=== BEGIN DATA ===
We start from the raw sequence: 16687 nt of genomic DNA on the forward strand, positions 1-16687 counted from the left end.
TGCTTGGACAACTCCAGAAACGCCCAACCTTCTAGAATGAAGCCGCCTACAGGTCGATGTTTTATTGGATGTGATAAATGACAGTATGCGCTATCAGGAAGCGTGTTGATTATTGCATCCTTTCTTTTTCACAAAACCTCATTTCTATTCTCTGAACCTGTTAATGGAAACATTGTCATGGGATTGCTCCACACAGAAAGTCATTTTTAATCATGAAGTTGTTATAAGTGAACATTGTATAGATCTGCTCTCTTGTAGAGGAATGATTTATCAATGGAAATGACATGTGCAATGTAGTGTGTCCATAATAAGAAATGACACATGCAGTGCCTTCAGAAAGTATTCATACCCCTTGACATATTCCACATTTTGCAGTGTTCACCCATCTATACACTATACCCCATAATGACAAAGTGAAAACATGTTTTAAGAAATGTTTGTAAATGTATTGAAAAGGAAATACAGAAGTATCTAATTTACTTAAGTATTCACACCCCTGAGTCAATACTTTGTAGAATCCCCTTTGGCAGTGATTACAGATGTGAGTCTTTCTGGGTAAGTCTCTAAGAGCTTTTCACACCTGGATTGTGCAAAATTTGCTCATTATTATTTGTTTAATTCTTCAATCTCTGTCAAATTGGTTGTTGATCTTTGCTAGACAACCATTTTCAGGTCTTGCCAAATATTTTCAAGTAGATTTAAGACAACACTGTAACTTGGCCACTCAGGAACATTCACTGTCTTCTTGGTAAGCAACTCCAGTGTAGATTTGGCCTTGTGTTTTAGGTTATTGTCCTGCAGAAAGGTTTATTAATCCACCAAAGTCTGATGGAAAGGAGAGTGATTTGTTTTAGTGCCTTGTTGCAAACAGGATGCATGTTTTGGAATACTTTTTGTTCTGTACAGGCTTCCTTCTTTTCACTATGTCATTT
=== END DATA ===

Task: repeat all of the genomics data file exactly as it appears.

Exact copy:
We start from the raw sequence: 16687 nt of genomic DNA on the forward strand, positions 1-16687 counted from the left end.
TGCTTGGACAACTCCAGAAACGCCCAACCTTCTAGAATGAAGCCGCCTACAGGTCGATGTTTTATTGGATGTGATAAATGACAGTATGCGCTATCAGGAAGCGTGTTGATTATTGCATCCTTTCTTTTTCACAAAACCTCATTTCTATTCTCTGAACCTGTTAATGGAAACATTGTCATGGGATTGCTCCACACAGAAAGTCATTTTTAATCATGAAGTTGTTATAAGTGAACATTGTATAGATCTGCTCTCTTGTAGAGGAATGATTTATCAATGGAAATGACATGTGCAATGTAGTGTGTCCATAATAAGAAATGACACATGCAGTGCCTTCAGAAAGTATTCATACCCCTTGACATATTCCACATTTTGCAGTGTTCACCCATCTATACACTATACCCCATAATGACAAAGTGAAAACATGTTTTAAGAAATGTTTGTAAATGTATTGAAAAGGAAATACAGAAGTATCTAATTTACTTAAGTATTCACACCCCTGAGTCAATACTTTGTAGAATCCCCTTTGGCAGTGATTACAGATGTGAGTCTTTCTGGGTAAGTCTCTAAGAGCTTTTCACACCTGGATTGTGCAAAATTTGCTCATTATTATTTGTTTAATTCTTCAATCTCTGTCAAATTGGTTGTTGATCTTTGCTAGACAACCATTTTCAGGTCTTGCCAAATATTTTCAAGTAGATTTAAGACAACACTGTAACTTGGCCACTCAGGAACATTCACTGTCTTCTTGGTAAGCAACTCCAGTGTAGATTTGGCCTTGTGTTTTAGGTTATTGTCCTGCAGAAAGGTTTATTAATCCACCAAAGTCTGATGGAAAGGAGAGTGATTTGTTTTAGTGCCTTGTTGCAAACAGGATGCATGTTTTGGAATACTTTTTGTTCTGTACAGGCTTCCTTCTTTTCACTATGTCATTT